Logo Rob Buckley – Freelance Journalist and Editor

Workshop: Razzle really can dazzle

Workshop: Razzle really can dazzle

Good content remains core to all websites. But providing proper 'finishings' is almost as important.

Page 1 | Page 2 | All 2 Pages

Ask any web specialist what one thing will bring users back to a site and the answer will almost always be “content”.

Of course, asking web specialists for advice is exactly what the owners of most professional web sites have done. The result is a dilemma: a series of highly competent web sites, all with good content, all competing for the same people's attention, with little to separate them.

To break this stalemate, it's good to think laterally and take advice from other specialists: in this case, why not try property developers? When presented with two apparently identical properties, consumers will pick the house with the best finishings.

Similarly, finishings can convince users that a site is trustworthy and gives them what they want in the way they want it.

For example, most site owners acknowledge that content has to change regularly to keep attracting both new and existing users. But few look at exactly how often those changes have to occur. Refresh a site too often and interesting articles disappear before visitors have a chance to read them; even regular visitors can get information overload and give up trying to keep up. But refresh the site infrequently and visitors will stop returning altogether.

Rather than forcing regular visitors to gamble that the time necessary to find and scan the site for updated content won't be wasted, installing one particular web finishing can produce excellent results. A RSS (Really Simple Syndication) feed lets anyone with a suitably enhanced browser or news aggregator know whenever a site changes and what the new content is. This stops loyal visitors having to guess when it's worth revisiting the site.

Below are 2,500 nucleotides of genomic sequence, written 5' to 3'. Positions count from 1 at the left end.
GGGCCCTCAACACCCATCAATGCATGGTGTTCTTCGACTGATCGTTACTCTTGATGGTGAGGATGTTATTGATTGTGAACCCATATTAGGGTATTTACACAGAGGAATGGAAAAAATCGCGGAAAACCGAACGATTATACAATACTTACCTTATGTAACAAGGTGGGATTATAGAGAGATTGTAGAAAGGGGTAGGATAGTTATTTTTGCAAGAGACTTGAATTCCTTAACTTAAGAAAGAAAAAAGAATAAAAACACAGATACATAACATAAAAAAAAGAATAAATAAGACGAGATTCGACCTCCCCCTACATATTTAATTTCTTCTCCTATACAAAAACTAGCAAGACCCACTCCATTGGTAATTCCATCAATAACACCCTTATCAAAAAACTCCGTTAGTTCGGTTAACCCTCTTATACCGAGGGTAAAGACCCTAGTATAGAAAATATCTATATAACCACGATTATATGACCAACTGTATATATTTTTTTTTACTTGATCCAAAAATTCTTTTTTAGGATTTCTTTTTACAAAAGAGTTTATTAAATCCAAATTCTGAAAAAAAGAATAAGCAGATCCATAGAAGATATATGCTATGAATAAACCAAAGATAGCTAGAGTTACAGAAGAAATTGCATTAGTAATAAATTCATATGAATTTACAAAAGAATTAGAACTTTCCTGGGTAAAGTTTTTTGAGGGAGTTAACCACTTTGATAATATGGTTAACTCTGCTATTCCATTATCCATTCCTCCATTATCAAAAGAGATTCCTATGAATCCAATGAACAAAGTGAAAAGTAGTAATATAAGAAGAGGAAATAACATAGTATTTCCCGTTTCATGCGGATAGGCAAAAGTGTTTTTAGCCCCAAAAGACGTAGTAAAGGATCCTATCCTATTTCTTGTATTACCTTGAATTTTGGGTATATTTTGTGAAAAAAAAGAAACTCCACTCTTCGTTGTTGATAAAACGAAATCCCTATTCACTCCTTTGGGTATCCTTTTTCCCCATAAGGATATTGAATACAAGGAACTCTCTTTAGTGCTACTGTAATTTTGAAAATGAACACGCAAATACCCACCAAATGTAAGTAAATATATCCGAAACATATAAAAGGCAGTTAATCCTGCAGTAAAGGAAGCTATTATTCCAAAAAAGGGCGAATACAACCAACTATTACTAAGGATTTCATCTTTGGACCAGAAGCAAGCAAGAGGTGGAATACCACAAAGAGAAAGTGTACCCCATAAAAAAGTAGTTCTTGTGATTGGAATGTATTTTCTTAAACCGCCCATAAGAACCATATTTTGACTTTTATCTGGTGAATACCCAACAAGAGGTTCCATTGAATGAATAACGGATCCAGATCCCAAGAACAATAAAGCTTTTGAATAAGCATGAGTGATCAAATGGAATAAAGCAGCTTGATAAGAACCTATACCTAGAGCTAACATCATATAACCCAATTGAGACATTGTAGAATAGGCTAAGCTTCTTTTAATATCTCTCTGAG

At the moment, RSS is largely the preserve of the technically literate, those who use Linux or Macs and the 5% to 15% or so of Windows users with alternative browsers such as Firefox.

With RSS support built into the latest beta release of Microsoft Internet Explorer 7, however, every organisation should consider adding a feed to its site soon. Even if people don't use an RSS feed, the mere fact it's there can convince them that the organisation behind the feed is big, competent and sufficiently aware of Internet changes to embrace new technologies. It also conveys an important message: we're willing to provide you with information on your terms, in the way you want it.

There are many other kinds of finishings that can help improve the image of a site: a blog for informal, marketing-free discussions can humanise an organisation and make it easier to relate to; a machine-readable (P3P) privacy policy inserted into the header of each page can prevent browsers triggering security warnings about the site and worrying users; ICRA tags will give reassurance to concerned parents; even something as simple as an attractive “favicon” (a multipurpose icon) will help establish that the site's owner has done its best to make it authorative and is concerned about even the smallest detail. It's easily worth the hour it will take to construct a favicon, although the marketing department meetings might take longer.

Just as it's possible to over-improve a house, it's possible to add too many features to a site. Many an organisation has filled up practically the entire front page of its site with links to its own chat rooms, email newsletters, weather forecasts and headline and share price grabbers. This leaves almost no room for content and defeats one of the main rules of the Internet: specialised sites are better than generalist ones.

Page 1 | Page 2 | All 2 Pages

Interested in commissioning a similar article? Please contact me to discuss details. Alternatively, return to the main gallery or search for another article: